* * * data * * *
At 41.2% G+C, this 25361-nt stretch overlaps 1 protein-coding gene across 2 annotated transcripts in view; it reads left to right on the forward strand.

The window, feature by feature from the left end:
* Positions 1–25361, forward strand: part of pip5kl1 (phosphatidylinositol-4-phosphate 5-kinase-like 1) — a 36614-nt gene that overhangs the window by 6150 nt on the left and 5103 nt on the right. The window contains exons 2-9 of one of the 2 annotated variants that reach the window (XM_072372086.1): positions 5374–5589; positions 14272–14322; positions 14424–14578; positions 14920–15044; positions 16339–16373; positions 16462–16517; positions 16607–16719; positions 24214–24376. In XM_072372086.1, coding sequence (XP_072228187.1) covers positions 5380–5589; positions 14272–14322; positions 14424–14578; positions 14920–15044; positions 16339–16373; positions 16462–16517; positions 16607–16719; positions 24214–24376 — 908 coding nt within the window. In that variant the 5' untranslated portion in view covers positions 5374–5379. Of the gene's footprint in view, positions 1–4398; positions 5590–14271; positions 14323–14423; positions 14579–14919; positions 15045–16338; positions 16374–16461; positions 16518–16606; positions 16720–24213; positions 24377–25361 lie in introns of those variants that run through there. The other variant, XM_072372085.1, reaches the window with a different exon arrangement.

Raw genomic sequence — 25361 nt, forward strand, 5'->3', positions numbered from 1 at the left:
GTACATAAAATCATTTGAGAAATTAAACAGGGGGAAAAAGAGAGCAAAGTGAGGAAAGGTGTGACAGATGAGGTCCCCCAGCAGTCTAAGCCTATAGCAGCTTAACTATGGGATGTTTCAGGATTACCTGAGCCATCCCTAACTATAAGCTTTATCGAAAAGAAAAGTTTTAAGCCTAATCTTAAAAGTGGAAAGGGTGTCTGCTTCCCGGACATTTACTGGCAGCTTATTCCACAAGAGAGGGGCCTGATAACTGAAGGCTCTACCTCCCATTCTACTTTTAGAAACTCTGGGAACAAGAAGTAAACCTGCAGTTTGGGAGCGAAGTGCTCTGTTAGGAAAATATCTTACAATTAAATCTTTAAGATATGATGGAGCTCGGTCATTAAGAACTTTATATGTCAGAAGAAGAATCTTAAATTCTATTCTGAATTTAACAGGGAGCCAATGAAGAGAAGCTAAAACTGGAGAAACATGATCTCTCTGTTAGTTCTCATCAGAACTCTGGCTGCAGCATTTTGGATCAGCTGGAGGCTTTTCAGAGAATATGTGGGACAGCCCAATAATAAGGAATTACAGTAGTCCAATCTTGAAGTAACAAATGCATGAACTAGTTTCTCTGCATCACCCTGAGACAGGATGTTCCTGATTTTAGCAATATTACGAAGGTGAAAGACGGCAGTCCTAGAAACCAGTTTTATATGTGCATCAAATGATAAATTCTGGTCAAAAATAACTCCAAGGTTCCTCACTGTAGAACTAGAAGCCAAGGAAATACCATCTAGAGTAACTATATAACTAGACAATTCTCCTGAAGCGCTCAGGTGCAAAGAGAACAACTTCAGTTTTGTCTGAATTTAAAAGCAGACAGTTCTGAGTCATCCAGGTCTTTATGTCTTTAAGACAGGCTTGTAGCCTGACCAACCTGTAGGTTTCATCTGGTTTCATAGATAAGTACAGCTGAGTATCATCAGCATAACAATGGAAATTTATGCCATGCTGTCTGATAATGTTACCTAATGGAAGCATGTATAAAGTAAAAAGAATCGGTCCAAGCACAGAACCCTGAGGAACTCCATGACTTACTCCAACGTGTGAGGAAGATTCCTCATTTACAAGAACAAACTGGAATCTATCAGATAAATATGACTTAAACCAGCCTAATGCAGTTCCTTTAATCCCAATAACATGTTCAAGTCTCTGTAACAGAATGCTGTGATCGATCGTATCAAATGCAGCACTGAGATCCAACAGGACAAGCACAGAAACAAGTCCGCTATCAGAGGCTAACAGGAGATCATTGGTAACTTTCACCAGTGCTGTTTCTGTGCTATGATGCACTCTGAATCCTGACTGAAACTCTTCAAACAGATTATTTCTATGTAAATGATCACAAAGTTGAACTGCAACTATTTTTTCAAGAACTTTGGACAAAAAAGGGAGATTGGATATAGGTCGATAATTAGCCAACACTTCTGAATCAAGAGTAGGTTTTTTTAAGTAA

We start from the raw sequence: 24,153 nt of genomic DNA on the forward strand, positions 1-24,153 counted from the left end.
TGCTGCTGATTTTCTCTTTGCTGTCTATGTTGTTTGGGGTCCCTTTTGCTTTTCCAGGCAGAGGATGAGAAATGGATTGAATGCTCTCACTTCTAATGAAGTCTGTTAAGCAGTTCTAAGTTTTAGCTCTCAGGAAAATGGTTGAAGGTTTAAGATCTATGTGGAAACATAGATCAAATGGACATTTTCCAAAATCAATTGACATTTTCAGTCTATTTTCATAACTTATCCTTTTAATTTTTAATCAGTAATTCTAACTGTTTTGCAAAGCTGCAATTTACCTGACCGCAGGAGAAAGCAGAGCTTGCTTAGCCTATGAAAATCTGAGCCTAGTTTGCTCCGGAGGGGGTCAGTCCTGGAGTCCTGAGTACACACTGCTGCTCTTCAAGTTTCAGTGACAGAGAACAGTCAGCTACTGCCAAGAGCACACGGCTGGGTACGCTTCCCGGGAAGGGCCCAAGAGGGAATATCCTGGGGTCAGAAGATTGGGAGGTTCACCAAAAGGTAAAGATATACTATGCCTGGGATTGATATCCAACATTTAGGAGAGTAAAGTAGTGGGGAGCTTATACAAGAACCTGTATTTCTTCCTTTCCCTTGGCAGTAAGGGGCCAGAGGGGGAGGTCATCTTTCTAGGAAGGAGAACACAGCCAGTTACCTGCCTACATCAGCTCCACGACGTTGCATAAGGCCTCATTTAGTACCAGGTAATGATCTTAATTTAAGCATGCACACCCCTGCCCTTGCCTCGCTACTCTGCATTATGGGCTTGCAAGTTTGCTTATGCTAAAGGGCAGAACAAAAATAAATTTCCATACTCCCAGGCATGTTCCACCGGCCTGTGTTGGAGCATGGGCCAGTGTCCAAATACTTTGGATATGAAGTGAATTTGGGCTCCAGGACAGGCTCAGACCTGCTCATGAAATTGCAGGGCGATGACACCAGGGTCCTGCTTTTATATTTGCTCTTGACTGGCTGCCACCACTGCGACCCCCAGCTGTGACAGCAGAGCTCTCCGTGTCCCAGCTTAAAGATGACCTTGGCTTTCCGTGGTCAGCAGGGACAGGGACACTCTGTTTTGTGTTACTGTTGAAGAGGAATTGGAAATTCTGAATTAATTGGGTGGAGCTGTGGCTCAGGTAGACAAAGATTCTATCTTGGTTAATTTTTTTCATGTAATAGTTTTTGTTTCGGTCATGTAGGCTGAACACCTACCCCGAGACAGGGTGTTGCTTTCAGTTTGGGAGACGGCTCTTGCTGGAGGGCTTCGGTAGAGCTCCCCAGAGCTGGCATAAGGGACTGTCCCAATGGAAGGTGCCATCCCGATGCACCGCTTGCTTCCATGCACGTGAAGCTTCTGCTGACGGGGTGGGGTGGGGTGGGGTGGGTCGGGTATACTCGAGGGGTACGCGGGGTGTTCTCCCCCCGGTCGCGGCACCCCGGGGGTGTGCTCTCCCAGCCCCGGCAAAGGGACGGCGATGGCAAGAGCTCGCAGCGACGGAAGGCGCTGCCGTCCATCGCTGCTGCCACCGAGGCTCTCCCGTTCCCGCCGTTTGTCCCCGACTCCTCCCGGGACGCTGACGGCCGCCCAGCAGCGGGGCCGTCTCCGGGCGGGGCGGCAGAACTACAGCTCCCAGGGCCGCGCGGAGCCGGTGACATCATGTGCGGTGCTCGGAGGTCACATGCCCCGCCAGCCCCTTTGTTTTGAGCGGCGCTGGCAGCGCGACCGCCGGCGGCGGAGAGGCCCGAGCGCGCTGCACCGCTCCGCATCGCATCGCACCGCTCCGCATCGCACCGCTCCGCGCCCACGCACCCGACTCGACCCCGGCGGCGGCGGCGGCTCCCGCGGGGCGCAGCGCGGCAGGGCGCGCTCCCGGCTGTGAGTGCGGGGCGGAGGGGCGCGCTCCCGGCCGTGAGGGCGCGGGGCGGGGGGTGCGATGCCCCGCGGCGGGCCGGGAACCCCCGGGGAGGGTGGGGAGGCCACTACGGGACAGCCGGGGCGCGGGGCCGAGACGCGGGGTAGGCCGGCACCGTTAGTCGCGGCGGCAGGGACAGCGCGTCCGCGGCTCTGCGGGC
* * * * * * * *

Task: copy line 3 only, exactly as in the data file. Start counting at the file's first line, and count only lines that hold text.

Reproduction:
* Positions 1–25361, forward strand: part of pip5kl1 (phosphatidylinositol-4-phosphate 5-kinase-like 1) — a 36614-nt gene that overhangs the window by 6150 nt on the left and 5103 nt on the right. The window contains exons 2-9 of one of the 2 annotated variants that reach the window (XM_072372086.1): positions 5374–5589; positions 14272–14322; positions 14424–14578; positions 14920–15044; positions 16339–16373; positions 16462–16517; positions 16607–16719; positions 24214–24376. In XM_072372086.1, coding sequence (XP_072228187.1) covers positions 5380–5589; positions 14272–14322; positions 14424–14578; positions 14920–15044; positions 16339–16373; positions 16462–16517; positions 16607–16719; positions 24214–24376 — 908 coding nt within the window. In that variant the 5' untranslated portion in view covers positions 5374–5379. Of the gene's footprint in view, positions 1–4398; positions 5590–14271; positions 14323–14423; positions 14579–14919; positions 15045–16338; positions 16374–16461; positions 16518–16606; positions 16720–24213; positions 24377–25361 lie in introns of those variants that run through there. The other variant, XM_072372085.1, reaches the window with a different exon arrangement.